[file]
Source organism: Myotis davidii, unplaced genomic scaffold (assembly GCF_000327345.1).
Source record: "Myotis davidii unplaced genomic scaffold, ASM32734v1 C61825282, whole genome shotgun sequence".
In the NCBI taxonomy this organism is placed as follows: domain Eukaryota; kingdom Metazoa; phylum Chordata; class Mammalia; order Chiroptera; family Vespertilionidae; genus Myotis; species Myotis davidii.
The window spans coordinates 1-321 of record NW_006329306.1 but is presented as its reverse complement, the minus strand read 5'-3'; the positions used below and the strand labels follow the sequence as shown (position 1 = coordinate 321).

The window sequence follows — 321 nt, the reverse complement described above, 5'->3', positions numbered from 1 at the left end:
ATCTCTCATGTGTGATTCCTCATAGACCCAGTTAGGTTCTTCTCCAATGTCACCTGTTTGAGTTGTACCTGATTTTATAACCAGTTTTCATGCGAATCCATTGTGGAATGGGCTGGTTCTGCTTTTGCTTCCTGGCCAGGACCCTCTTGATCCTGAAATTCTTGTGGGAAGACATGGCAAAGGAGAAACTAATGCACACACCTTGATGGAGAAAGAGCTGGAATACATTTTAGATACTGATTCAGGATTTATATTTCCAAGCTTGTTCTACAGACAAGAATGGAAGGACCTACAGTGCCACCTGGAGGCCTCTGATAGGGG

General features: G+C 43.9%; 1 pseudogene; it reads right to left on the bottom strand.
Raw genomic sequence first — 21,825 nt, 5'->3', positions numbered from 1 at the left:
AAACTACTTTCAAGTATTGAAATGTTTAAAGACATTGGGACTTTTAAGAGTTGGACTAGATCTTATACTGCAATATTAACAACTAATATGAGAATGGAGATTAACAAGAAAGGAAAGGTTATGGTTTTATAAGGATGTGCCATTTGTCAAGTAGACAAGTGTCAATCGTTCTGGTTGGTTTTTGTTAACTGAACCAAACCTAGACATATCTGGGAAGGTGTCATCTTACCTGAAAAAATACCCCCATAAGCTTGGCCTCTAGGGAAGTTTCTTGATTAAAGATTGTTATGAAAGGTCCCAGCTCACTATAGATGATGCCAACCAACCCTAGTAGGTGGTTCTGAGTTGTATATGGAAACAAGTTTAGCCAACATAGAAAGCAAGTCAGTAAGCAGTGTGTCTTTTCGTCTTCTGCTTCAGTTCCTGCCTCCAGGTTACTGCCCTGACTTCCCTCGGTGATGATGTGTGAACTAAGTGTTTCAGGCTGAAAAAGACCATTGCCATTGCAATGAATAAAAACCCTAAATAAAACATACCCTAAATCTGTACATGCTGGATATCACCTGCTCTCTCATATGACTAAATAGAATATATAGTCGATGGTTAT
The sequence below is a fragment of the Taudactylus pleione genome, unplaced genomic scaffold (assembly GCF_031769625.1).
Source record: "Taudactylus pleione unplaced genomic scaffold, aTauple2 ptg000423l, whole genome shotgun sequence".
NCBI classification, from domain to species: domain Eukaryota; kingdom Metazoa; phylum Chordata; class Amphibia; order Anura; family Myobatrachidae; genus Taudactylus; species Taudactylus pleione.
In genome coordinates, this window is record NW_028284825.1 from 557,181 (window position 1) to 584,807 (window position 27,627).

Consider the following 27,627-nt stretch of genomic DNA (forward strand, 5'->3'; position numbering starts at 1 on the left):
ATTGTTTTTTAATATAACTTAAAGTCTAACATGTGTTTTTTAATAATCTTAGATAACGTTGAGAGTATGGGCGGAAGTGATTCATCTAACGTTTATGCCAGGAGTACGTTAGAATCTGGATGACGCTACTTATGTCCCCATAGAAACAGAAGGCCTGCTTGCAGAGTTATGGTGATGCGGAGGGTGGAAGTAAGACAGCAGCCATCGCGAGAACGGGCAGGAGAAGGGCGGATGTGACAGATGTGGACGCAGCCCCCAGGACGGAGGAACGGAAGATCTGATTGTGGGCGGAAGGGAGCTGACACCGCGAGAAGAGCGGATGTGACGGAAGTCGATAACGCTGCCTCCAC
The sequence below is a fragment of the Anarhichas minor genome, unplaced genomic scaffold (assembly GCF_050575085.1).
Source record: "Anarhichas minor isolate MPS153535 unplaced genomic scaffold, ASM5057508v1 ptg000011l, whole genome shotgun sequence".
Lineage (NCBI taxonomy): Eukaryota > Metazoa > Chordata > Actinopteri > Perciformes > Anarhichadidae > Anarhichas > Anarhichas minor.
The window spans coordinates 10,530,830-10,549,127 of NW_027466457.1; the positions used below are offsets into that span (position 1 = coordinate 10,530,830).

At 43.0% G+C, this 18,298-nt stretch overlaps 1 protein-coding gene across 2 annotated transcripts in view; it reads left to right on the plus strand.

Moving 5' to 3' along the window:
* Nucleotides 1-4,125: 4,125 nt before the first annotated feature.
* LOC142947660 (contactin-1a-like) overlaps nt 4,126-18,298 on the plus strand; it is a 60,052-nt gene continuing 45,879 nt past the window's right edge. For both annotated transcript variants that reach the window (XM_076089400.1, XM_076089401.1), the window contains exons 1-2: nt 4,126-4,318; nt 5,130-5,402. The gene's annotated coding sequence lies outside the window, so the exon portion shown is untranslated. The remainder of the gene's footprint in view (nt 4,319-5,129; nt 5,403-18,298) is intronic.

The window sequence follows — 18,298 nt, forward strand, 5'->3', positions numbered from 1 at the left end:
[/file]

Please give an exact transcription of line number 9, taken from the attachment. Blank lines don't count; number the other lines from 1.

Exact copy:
AAACTACTTTCAAGTATTGAAATGTTTAAAGACATTGGGACTTTTAAGAGTTGGACTAGATCTTATACTGCAATATTAACAACTAATATGAGAATGGAGATTAACAAGAAAGGAAAGGTTATGGTTTTATAAGGATGTGCCATTTGTCAAGTAGACAAGTGTCAATCGTTCTGGTTGGTTTTTGTTAACTGAACCAAACCTAGACATATCTGGGAAGGTGTCATCTTACCTGAAAAAATACCCCCATAAGCTTGGCCTCTAGGGAAGTTTCTTGATTAAAGATTGTTATGAAAGGTCCCAGCTCACTATAGATGATGCCAACCAACCCTAGTAGGTGGTTCTGAGTTGTATATGGAAACAAGTTTAGCCAACATAGAAAGCAAGTCAGTAAGCAGTGTGTCTTTTCGTCTTCTGCTTCAGTTCCTGCCTCCAGGTTACTGCCCTGACTTCCCTCGGTGATGATGTGTGAACTAAGTGTTTCAGGCTGAAAAAGACCATTGCCATTGCAATGAATAAAAACCCTAAATAAAACATACCCTAAATCTGTACATGCTGGATATCACCTGCTCTCTCATATGACTAAATAGAATATATAGTCGATGGTTAT